||Volume 15, Number 3, Jan./Feb. 2003
The new class system at Canadian high schools
In my current incarnation as a columnist with The Globe, the three pieces to elicit the most passionate reader response have been:
- A pipe smoker questioning the amount of public deference we accord religious belief.
- A cultural gripe suggesting that Yesterday isn’t really a very good song.
- The piece that appeared last week concerning proposed changes in British Columbia schools.
Make what you like of it, but what astounds me is that the latter column was about what I thought to be a local issue.
I have always found it puzzling that education is a provincial responsibility; all very grassroots, but it also localizes an institution that affects the country as a whole—at least as much as, say, agriculture—so that by the time we acknowledge a national trend, it may be a done deal.
My complaint had to do with a B.C. initiative in which children at the age of 16 choose Pathway Concentrations focussing them in a specific career direction and putting behind them other interests they might have pursued, such as fine arts. To me, this presented the ominous spectre of a class system based upon artificially induced personal horizons.
In response, a writer from Quebec wryly observed that, as a more advanced province, its education department introduced a system virtually identical to the B.C. proposal some 20 years ago, entitled Collège d’Enseignement Général et Professionnel. Apparently it’s a disaster, in which only about a quarter of students in the General program graduate on schedule. Remember the old days when General was a euphemism for Stupid? Talk about self-fulfilling.
Next, I hear that Ontario has created something called Destination Streams—which are like Pathway Concentrations, only more wet and subject to the pull of gravity. Apparently, Ontario students who reach Grade 8 must decide whether to take Applied or Academic courses in Grade 9. However, if the student’s chosen Destination Stream is university, he/she will need at least an 85% average to get in—if the family can afford it at all. (I went to Mount Allison on 65% in 1965.) Meanwhile, about 20% can’t cope with the curriculum as it is.
Which means about 63,000 kids currently in high school have no hope of graduating, to accompany B-average academics with no hope of getting into university. Perhaps they can team up on the planning and execution of bank heists and break-and-entry—there’s a Destination Stream for you. What’s going on? Is this an attempt to lower wages through supply and demand, by flooding the market with labour? Or does the concept that individuals can slot into denominations like coins in a vending machine represent the one model our provincial politicians understand?
I’m reminded of the Laffer Curve, an elegantly simple economic model whose only drawback is that it is false. Nonetheless, the Laffer Curve formed the basis for Reaganomic—because it suited Reagan’s personal ideology, and because he could get his head around it. Just as the Laffer Curve appealed to Republicans in the 1980s, just as phrenology and eugenics appealed to conservatives of the last two centuries, I wonder if the theory behind this trend in education represents a similar attempt of conservatives to remodel Canadian civil society from the ground up. After all, many prominent and vocal Canadians don’t like Canada much. Their arguments are well-represented in The National Post. And if you want to change a country, get them while they’re young.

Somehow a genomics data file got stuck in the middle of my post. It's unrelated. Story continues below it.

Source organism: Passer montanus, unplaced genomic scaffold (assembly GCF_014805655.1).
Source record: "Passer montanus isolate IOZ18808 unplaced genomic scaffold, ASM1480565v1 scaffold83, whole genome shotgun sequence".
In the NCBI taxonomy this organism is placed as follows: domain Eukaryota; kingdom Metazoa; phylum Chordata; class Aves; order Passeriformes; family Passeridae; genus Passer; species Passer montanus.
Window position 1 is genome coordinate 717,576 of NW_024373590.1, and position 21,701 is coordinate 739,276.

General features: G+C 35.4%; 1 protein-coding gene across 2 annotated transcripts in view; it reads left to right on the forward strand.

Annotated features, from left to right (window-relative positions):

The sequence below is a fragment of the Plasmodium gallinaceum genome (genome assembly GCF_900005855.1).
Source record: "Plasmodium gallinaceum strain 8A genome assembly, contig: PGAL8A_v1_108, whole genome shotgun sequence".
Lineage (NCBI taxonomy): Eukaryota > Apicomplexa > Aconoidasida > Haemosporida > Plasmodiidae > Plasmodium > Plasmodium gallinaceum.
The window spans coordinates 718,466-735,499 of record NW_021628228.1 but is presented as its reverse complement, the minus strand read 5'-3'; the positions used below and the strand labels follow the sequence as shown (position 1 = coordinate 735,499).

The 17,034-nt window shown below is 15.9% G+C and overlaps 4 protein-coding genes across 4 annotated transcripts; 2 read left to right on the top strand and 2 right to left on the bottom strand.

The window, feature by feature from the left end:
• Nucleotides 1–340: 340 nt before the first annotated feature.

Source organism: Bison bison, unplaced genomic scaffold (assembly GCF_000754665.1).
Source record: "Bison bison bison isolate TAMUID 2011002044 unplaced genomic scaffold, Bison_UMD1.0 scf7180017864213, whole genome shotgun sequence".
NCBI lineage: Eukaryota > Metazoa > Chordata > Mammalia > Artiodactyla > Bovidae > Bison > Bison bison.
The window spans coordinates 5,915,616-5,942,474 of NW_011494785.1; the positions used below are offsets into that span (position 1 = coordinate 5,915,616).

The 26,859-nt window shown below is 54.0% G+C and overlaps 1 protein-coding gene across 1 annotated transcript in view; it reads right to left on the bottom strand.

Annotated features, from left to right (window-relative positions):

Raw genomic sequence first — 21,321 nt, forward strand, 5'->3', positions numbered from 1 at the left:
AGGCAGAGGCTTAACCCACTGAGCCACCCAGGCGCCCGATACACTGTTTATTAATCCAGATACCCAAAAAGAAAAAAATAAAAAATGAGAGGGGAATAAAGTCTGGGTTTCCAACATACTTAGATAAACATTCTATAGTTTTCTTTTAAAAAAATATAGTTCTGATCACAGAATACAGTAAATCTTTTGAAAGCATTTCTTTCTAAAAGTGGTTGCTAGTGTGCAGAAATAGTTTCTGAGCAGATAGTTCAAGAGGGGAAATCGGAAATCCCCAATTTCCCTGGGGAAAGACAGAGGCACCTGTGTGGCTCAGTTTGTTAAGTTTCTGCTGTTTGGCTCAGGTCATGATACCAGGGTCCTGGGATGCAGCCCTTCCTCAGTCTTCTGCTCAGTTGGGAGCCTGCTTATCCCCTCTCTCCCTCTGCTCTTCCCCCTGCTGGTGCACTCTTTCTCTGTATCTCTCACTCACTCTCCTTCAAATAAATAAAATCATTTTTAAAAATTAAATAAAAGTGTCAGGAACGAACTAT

At the same time, given that we live in a country with one of the highest standards of living in the world, how in hell do these people think Canada got this way? Was it our natural resources? Russia has plenty of natural resources, as do Brazil and Argentina. Proximity to the United States? So has Mexico. Is it our social cohesion, our huge population base, our brilliant leaders, our military might? Oh, please. What has set Canada apart, especially since the Second World War, has been a relatively egalitarian public-school system—a relative meritocracy in which, by effort and talent, it’s possible for a person to choose and excel in the field in which he/she is interested, whether or not he/she chooses the right parents. Something wrong with this idea? A bit messy for some people? Too many arrivistes hopping onto the class above, lacking proper table manners, accents, skin tone? Where are we going here? Do we want to be like France, where positions in the bureaucracy are bequeathed like heirlooms from one generation to the next? Or the U.S., where it’s not considered the least bit strange to name a future industrialist Henry Ford III? Do we want a British-style aristocracy, whose offspring develop underbites at the right schools, with positions of privilege awaiting them like seats at the opera?
Of course I may be biased. My great-grandfather was a farmer; my grandfather was a yardman for the CNR; my father worked for an insurance company; my siblings include two musicians and a teacher. Not so upwardly mobile on the income scale perhaps, but in terms of personal horizons, it represents an expansion I had always assumed to be the Canadian way.
If this is no longer the way things work, someone should at least explain why.
Source: John MacLachlan Gray, The Globe and Mail, November 26, 2002, firstname.lastname@example.org